In just 8 years, over three quarters of the workforce will be millennials. This group is hard wired to search for jobs with meaning, not just any job. Different from previous generations, these young adults are more inclined towards social justice than their working counterparts; “giving back” and being “civically engaged” are high priorities.
There’s just one problem: Giving back seems hard. It seems like a lot of work, time, and money.
“Corporate Social Responsibility” and “Philanthropy” can be rather intimidating ideas. It is difficult to see the power of our person and easy to assume that those individuals and organisations with money and time will take care of it for all of us. For most, I think it is fair to say that “giving back” is something we recognize we should do, not something we include in our everyday lives.
There are a number of challenges in giving back, both perceived and real, that can deter us from even exploring the options and causes out there. However, with an increasingly philanthropic minded workforce, if we make it easy to give, people will give.
It’s the idea of synergy – the notion that a whole is greater than the sum of its parts.
The challenge today is in attempting to collectivize the power of individuals to make a difference. With so many different areas of interest and views on what actually constitutes philanthropy, how do we prove that synergy can be used to benefit the triple bottom line?
The traditional definition of philanthropy is love of humankind in the form of time, talent, and treasure, but Case Foundation suggests that maybe there is more to it nowadays. If individuals do not have these things to give, their use of both voice and network to champion a cause is still philanthropy – it still counts.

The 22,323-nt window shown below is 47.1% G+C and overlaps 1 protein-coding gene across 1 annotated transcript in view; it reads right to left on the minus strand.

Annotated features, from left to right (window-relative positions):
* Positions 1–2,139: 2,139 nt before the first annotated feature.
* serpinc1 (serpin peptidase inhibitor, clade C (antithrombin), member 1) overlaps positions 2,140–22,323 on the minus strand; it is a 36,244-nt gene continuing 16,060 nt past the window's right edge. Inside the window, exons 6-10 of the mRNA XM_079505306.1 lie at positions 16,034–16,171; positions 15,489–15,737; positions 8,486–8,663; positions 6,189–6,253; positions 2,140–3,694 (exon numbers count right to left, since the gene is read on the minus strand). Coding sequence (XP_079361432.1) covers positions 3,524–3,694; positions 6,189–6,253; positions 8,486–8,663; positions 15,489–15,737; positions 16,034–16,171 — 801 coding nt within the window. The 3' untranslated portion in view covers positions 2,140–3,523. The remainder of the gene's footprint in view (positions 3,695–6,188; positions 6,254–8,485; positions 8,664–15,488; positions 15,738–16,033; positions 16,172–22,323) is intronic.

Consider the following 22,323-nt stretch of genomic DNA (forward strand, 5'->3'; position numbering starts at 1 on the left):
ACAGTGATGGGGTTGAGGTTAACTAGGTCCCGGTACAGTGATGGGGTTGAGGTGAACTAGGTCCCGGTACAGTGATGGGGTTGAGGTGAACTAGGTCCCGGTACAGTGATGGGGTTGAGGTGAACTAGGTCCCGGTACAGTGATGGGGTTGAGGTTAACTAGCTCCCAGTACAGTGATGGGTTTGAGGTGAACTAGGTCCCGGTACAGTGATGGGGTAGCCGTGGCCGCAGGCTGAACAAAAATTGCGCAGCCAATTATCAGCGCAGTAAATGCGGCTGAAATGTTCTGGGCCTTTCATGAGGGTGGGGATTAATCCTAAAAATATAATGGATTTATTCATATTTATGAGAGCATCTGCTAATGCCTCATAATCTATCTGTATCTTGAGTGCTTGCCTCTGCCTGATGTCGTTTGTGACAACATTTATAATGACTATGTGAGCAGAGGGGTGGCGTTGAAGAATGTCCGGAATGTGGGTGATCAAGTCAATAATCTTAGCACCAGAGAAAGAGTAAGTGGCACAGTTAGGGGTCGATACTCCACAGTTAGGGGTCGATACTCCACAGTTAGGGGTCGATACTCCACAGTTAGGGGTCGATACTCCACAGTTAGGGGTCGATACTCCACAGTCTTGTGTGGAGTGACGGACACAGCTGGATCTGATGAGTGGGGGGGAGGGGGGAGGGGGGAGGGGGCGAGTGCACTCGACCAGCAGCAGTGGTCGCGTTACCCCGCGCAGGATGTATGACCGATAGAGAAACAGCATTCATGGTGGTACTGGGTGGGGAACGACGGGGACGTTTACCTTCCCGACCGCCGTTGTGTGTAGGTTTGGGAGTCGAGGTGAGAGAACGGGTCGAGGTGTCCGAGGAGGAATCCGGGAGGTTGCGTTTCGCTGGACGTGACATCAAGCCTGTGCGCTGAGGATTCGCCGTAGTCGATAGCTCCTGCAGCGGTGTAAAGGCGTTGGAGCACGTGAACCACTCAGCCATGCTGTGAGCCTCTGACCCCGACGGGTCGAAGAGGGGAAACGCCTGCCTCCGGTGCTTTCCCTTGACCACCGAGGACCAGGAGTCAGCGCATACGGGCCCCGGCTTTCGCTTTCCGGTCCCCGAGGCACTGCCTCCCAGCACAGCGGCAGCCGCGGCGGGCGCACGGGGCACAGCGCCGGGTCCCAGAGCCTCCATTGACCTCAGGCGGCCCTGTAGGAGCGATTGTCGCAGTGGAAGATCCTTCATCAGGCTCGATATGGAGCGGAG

The workforce of today has an enormous amount of impact potential. It is not just people, but also businesses and organisations, that need support and motivation to give back. Imagine if we concentrated the reach and charitable force that businesses are capable of on philanthropy.
By integrating charity and generosity into daily activities, we can do so much good. Philanthropy and Corporate Social Responsibility don’t have to be intimidating anymore. Businesses can employ practices that incentivize both employees and others to use their time, talent, treasure, voice, and network in ways that give back.
Where do you start? That’s easy. Consider how these aspects of philanthropic giving align with personal beliefs. What cause do you want to give back to? What does your company stand for? Who do you know that is in need? Where are your talents applicable?
If you’re still a bit lost, check out the Benojo platform. It’s filled with great causes and many different opportunities to give back. No matter how you go about it, know that this is important and know that this is the future.
Are you part of a company that excels in the areas of philanthropic giving and social responsibility? Want to know how to get more involved? Have a cause that could use some extra support? Comment below!